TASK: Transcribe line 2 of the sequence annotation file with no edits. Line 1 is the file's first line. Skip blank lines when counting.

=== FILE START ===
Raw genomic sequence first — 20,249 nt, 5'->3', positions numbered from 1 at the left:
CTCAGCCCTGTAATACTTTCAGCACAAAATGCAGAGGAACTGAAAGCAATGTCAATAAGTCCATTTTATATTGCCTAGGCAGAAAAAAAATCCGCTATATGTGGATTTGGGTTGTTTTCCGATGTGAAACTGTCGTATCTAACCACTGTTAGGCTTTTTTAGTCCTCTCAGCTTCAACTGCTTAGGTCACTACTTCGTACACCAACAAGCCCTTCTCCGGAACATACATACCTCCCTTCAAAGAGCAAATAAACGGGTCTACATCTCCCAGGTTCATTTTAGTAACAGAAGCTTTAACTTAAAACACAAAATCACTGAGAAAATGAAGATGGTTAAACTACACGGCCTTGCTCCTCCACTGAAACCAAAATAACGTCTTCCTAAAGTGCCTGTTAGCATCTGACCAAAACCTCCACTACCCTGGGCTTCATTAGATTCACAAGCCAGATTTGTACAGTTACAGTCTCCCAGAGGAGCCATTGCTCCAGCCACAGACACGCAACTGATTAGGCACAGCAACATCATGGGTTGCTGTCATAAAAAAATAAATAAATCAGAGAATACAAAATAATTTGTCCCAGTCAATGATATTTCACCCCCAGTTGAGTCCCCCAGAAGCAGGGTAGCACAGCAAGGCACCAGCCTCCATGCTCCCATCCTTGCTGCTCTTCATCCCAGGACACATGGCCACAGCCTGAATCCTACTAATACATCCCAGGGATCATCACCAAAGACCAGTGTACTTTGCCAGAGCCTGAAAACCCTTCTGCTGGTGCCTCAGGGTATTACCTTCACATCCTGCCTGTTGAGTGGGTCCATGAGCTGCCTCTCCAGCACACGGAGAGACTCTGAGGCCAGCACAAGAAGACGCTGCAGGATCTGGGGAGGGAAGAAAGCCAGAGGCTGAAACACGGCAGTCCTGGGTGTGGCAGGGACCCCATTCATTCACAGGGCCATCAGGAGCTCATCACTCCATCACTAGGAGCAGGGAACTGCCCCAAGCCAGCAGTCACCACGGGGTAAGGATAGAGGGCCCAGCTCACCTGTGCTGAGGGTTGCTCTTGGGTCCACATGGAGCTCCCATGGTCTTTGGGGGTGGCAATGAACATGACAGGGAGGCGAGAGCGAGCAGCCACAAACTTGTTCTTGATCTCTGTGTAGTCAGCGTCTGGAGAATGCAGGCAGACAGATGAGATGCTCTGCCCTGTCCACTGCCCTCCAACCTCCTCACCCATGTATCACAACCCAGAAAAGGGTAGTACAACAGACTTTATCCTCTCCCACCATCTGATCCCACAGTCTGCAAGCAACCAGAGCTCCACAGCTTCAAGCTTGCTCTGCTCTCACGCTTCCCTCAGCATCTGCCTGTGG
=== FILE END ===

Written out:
CTCAGCCCTGTAATACTTTCAGCACAAAATGCAGAGGAACTGAAAGCAATGTCAATAAGTCCATTTTATATTGCCTAGGCAGAAAAAAAATCCGCTATATGTGGATTTGGGTTGTTTTCCGATGTGAAACTGTCGTATCTAACCACTGTTAGGCTTTTTTAGTCCTCTCAGCTTCAACTGCTTAGGTCACTACTTCGTACACCAACAAGCCCTTCTCCGGAACATACATACCTCCCTTCAAAGAGCAAATAAACGGGTCTACATCTCCCAGGTTCATTTTAGTAACAGAAGCTTTAACTTAAAACACAAAATCACTGAGAAAATGAAGATGGTTAAACTACACGGCCTTGCTCCTCCACTGAAACCAAAATAACGTCTTCCTAAAGTGCCTGTTAGCATCTGACCAAAACCTCCACTACCCTGGGCTTCATTAGATTCACAAGCCAGATTTGTACAGTTACAGTCTCCCAGAGGAGCCATTGCTCCAGCCACAGACACGCAACTGATTAGGCACAGCAACATCATGGGTTGCTGTCATAAAAAAATAAATAAATCAGAGAATACAAAATAATTTGTCCCAGTCAATGATATTTCACCCCCAGTTGAGTCCCCCAGAAGCAGGGTAGCACAGCAAGGCACCAGCCTCCATGCTCCCATCCTTGCTGCTCTTCATCCCAGGACACATGGCCACAGCCTGAATCCTACTAATACATCCCAGGGATCATCACCAAAGACCAGTGTACTTTGCCAGAGCCTGAAAACCCTTCTGCTGGTGCCTCAGGGTATTACCTTCACATCCTGCCTGTTGAGTGGGTCCATGAGCTGCCTCTCCAGCACACGGAGAGACTCTGAGGCCAGCACAAGAAGACGCTGCAGGATCTGGGGAGGGAAGAAAGCCAGAGGCTGAAACACGGCAGTCCTGGGTGTGGCAGGGACCCCATTCATTCACAGGGCCATCAGGAGCTCATCACTCCATCACTAGGAGCAGGGAACTGCCCCAAGCCAGCAGTCACCACGGGGTAAGGATAGAGGGCCCAGCTCACCTGTGCTGAGGGTTGCTCTTGGGTCCACATGGAGCTCCCATGGTCTTTGGGGGTGGCAATGAACATGACAGGGAGGCGAGAGCGAGCAGCCACAAACTTGTTCTTGATCTCTGTGTAGTCAGCGTCTGGAGAATGCAGGCAGACAGATGAGATGCTCTGCCCTGTCCACTGCCCTCCAACCTCCTCACCCATGTATCACAACCCAGAAAAGGGTAGTACAACAGACTTTATCCTCTCCCACCATCTGATCCCACAGTCTGCAAGCAACCAGAGCTCCACAGCTTCAAGCTTGCTCTGCTCTCACGCTTCCCTCAGCATCTGCCTGTGG